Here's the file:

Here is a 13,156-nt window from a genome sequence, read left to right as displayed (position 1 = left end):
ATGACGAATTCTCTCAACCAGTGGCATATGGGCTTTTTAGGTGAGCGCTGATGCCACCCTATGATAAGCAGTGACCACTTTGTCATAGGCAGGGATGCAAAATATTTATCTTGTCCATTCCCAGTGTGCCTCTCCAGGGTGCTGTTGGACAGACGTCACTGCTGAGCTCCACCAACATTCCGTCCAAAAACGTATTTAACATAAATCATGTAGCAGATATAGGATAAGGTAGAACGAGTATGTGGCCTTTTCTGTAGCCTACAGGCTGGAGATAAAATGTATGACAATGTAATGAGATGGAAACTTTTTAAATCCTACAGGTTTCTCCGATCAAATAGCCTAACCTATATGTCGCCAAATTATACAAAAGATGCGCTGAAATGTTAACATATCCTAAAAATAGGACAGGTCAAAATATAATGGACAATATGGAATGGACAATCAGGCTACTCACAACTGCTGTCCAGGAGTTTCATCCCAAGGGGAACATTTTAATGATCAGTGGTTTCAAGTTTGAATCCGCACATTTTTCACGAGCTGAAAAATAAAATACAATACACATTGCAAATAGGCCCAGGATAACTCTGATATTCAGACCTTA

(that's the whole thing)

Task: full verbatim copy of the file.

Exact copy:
Here is a 13,156-nt window from a genome sequence, read left to right as displayed (position 1 = left end):
ATGACGAATTCTCTCAACCAGTGGCATATGGGCTTTTTAGGTGAGCGCTGATGCCACCCTATGATAAGCAGTGACCACTTTGTCATAGGCAGGGATGCAAAATATTTATCTTGTCCATTCCCAGTGTGCCTCTCCAGGGTGCTGTTGGACAGACGTCACTGCTGAGCTCCACCAACATTCCGTCCAAAAACGTATTTAACATAAATCATGTAGCAGATATAGGATAAGGTAGAACGAGTATGTGGCCTTTTCTGTAGCCTACAGGCTGGAGATAAAATGTATGACAATGTAATGAGATGGAAACTTTTTAAATCCTACAGGTTTCTCCGATCAAATAGCCTAACCTATATGTCGCCAAATTATACAAAAGATGCGCTGAAATGTTAACATATCCTAAAAATAGGACAGGTCAAAATATAATGGACAATATGGAATGGACAATCAGGCTACTCACAACTGCTGTCCAGGAGTTTCATCCCAAGGGGAACATTTTAATGATCAGTGGTTTCAAGTTTGAATCCGCACATTTTTCACGAGCTGAAAAATAAAATACAATACACATTGCAAATAGGCCCAGGATAACTCTGATATTCAGACCTTA